In the OECD’s March 6 CBCR-related public consultation, 21 of the 78 respondents requested that the OECD revise BEPS framework to adopt the first global standard on public tax disclosure, published in December 2019 by the Global Reporting Initiative, that brings tax transparency to thousands of MNEs by making CBCR disclosures publicly available.

One notable submission, signed by 33 U.S. Congresspeople, endorsed the GRI’s new CBCR standard by calling on the OECD to ensure CBCR reporting is “aligned with the GRI.” Meanwhile, members of the U.S. House of Representatives have introduced a tax-transparency bill that would require MNEs to publicly disclose key tax and financial information on a country-by-country basis.

The OECD’s scheduled second CBCR public consultation on March 17 was postponed due to the coronavirus pandemic.


One-third of the world’s population is now locked down in order to mitigate the global spread of the coronavirus pandemic, which has already infected over 500,000 people and brings in its wake great losses in health and finance. This has led to a new quarantine lifestyle that necessitates increased digital social and business interaction. Even climate change protesters — who have swarmed the World Economic Forum’s annual meeting in Davos, the United Nations Climate Conference, and the headquarters of Royal Dutch Shell — are holding digital climate change protest meetings via Twitter.

Digital technologies require a high consumption of electricity, which is currently mostly produced with fossil fuels that adversely impact the environment. A global shift toward green energy to meet Paris Agreement requirements is likely going to compel changes to the environmental tax policies and tax transparency reporting standards of digital companies, affecting their financing, technology, infrastructure and regulation. Because human life “as we know it” is threatened by climate change, catastrophic outcomes will only get worse if no action is taken. Carbon pollution, which heightens the coronavirus’s lethal impact, is border blind and inescapable.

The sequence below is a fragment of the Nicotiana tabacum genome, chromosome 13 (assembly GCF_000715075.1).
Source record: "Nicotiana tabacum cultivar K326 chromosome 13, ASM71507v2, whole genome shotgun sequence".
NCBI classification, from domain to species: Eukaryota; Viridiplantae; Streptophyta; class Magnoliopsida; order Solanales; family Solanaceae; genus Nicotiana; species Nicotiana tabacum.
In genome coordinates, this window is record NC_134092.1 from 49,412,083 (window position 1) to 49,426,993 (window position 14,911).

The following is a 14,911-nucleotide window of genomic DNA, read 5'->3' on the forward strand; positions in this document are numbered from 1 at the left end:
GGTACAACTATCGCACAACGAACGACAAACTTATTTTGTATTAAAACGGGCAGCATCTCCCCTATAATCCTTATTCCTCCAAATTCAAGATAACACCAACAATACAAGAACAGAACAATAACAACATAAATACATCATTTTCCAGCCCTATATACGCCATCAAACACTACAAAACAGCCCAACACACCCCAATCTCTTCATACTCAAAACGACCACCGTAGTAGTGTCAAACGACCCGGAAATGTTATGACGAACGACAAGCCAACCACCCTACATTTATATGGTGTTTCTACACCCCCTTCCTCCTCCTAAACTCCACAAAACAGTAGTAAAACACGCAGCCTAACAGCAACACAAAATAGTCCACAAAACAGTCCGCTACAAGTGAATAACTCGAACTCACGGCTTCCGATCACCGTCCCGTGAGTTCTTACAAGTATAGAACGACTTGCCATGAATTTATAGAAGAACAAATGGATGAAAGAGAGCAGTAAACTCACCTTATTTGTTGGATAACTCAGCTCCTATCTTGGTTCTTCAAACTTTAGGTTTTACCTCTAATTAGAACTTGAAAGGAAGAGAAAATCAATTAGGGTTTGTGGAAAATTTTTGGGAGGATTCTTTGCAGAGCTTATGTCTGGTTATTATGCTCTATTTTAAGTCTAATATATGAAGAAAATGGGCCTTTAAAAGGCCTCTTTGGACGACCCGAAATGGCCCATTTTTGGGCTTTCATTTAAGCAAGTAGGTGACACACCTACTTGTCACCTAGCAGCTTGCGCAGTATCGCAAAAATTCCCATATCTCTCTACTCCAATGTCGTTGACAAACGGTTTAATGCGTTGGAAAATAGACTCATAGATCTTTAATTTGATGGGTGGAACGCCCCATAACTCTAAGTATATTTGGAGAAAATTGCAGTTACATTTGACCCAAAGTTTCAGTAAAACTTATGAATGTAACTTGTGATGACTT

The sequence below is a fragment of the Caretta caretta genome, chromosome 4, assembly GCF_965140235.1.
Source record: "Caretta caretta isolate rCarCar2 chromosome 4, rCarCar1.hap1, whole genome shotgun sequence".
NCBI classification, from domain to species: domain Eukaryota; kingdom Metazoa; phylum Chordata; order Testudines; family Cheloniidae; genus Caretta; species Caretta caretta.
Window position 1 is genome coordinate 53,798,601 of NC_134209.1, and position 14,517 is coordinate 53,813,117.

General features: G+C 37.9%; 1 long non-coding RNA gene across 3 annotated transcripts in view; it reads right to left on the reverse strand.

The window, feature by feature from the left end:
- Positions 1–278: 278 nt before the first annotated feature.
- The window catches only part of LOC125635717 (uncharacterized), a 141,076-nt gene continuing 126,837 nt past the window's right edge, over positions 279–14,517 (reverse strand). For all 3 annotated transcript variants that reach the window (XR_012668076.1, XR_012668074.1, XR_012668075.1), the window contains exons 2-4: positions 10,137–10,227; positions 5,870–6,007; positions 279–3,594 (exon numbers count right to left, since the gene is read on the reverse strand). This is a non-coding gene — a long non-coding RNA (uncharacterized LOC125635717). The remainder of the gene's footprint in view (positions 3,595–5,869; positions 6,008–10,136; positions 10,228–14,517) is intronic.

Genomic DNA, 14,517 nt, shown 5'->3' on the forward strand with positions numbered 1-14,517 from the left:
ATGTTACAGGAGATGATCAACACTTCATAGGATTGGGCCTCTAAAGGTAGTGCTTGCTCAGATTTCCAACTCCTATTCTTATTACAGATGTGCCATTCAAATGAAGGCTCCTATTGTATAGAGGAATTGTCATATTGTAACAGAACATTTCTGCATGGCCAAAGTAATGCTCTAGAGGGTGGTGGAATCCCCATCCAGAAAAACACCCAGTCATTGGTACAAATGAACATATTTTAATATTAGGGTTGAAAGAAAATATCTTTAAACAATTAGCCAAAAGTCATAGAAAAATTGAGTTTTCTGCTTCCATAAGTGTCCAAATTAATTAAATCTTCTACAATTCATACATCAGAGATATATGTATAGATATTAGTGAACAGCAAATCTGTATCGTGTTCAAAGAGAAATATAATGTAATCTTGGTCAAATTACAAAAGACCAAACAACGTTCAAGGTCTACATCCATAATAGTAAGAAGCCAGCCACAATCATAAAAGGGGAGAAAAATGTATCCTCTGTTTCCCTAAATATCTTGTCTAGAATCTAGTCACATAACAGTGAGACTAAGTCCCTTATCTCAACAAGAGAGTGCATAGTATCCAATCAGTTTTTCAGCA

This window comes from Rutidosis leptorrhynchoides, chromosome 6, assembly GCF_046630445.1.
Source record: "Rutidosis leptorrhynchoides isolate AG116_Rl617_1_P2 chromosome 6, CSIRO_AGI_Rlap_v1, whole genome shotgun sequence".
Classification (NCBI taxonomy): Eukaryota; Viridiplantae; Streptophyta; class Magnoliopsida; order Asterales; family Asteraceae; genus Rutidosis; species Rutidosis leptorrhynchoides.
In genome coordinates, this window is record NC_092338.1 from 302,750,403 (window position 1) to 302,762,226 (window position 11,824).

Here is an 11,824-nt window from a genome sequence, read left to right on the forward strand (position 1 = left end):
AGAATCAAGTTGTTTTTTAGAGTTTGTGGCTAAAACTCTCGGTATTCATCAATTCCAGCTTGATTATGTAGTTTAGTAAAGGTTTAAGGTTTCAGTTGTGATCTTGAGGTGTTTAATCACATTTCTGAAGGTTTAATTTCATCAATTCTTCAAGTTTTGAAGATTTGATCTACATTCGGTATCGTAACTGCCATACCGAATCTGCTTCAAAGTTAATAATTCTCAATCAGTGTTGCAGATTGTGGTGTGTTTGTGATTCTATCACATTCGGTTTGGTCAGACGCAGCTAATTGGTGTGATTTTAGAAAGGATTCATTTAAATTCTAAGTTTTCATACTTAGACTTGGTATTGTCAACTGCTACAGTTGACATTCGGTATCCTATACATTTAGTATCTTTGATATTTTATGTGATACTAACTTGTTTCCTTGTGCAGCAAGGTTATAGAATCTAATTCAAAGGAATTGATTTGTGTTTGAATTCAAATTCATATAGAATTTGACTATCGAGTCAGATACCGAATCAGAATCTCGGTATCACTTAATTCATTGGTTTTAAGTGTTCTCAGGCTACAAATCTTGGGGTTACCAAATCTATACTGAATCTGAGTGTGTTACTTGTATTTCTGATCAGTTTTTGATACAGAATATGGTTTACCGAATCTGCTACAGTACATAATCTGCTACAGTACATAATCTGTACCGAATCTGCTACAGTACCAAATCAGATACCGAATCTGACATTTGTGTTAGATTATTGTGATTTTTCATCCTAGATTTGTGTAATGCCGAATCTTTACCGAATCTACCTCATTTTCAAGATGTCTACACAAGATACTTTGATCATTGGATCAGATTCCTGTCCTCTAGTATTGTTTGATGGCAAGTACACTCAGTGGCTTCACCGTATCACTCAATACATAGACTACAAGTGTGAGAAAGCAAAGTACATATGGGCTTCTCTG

Updated: 4-1-2020

Endangered Sea Turtles Hatch On Brazil’s Deserted Beaches

Coronavirus keeps crowds that usually greet hatching of hawksbill turtles away.

Nearly 100 critically endangered sea turtles have hatched on a deserted beach in Brazil, their first steps going almost unnoticed because of coronavirus restrictions that prohibit people from gathering on the region’s sands.

The 97 hawksbill sea turtles, or tartarugas-de-pente as they are known in Brazil, hatched last Sunday in Paulista, a town in the north-eastern state of Pernambuco.

Photographs taken by government workers, the only people to witness the event, showed the tiny creatures making their way down the beach and into the Atlantic waves.

Locals have been forbidden from gathering on Pernambuco’s spectacular shoreline since last weekend, when the state governor, Paulo Câmara, ordered a partial shutdown and urged residents to stay indoors to slow the spread of coronavirus.

Speaking to the Guardian last week, Câmara said such measures – which the country’s president, Jair Bolsonaro, has actively undermined – were vital if Brazil were to avoid a crisis similar to the one that has taken hold in Europe. “Only isolation will stop the curve growing at the speed it is growing in other places,” he said.

Câmara said the government of Pernambuco, which has so far confirmed 68 Covid-19 cases and five deaths, was racing against time to make hospital beds available for patients.

“All of our efforts are now geared towards delaying its profileration … [so that] when this curve grows, and it will grow, we are as ready as we possibly can be to care for people,” he said.